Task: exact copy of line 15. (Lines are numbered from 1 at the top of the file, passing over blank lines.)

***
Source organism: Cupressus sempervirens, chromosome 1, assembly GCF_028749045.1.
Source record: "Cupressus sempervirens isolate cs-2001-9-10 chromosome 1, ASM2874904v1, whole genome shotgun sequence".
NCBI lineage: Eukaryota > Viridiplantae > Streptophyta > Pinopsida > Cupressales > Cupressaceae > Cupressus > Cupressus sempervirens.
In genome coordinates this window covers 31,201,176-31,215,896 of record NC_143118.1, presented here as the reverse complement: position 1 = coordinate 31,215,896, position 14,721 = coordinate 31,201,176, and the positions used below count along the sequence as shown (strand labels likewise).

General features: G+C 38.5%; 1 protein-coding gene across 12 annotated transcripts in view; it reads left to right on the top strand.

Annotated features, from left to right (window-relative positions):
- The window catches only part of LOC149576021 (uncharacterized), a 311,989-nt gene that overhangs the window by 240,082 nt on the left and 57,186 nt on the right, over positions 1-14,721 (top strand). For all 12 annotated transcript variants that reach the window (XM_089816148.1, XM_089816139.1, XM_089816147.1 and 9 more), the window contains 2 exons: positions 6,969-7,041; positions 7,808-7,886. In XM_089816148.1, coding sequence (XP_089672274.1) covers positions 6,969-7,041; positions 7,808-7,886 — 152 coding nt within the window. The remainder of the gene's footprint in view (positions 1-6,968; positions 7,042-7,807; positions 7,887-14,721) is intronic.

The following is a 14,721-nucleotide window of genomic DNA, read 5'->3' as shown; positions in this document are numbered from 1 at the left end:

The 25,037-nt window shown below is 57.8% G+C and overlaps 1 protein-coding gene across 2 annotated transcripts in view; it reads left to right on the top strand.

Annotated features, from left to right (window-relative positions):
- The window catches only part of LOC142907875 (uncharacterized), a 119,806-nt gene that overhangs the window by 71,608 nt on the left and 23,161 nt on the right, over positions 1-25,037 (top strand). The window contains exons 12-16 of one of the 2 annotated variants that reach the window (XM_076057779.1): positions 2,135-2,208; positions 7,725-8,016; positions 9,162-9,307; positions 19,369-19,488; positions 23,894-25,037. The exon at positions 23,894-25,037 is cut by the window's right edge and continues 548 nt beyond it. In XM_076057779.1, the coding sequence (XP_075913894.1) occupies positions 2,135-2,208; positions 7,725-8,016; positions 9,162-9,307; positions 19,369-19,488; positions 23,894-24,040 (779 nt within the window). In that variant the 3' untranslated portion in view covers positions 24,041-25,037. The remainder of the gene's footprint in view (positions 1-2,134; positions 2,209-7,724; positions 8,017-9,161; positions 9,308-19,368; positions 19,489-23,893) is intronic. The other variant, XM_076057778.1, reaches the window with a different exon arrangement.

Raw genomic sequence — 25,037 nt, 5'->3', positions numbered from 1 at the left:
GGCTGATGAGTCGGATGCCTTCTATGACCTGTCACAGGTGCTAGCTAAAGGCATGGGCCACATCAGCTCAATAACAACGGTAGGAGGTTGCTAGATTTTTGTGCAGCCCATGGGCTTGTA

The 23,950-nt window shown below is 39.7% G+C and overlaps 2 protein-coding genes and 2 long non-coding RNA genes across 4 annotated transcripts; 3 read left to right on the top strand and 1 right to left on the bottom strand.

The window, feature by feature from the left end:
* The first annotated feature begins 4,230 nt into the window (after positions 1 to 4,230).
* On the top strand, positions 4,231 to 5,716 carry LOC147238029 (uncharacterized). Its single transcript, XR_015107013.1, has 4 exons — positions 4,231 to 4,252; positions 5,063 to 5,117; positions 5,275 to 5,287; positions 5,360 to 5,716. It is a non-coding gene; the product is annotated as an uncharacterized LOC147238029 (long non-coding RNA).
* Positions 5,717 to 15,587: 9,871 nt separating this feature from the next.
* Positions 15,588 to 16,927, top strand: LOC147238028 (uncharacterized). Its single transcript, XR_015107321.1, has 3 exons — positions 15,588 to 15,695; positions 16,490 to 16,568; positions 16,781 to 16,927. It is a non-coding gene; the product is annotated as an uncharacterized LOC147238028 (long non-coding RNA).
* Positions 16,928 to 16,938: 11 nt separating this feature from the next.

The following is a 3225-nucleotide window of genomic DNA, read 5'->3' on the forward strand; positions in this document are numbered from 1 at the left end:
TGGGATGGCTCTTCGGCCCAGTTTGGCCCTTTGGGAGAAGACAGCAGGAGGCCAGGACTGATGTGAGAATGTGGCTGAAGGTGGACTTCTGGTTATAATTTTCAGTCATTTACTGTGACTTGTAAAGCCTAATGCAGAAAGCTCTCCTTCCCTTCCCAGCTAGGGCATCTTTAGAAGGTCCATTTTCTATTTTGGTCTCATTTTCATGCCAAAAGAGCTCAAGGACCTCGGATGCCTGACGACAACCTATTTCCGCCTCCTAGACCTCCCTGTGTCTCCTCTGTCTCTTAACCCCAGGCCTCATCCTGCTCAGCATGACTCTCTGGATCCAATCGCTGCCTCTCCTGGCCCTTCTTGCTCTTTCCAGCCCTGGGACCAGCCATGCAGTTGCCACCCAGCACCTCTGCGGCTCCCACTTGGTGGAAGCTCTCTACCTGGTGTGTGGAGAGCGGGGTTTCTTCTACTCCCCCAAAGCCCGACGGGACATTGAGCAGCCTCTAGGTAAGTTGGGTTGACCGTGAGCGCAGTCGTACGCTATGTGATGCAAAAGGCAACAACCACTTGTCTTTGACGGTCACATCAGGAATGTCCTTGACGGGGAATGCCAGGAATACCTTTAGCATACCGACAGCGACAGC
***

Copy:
The window, feature by feature from the left end: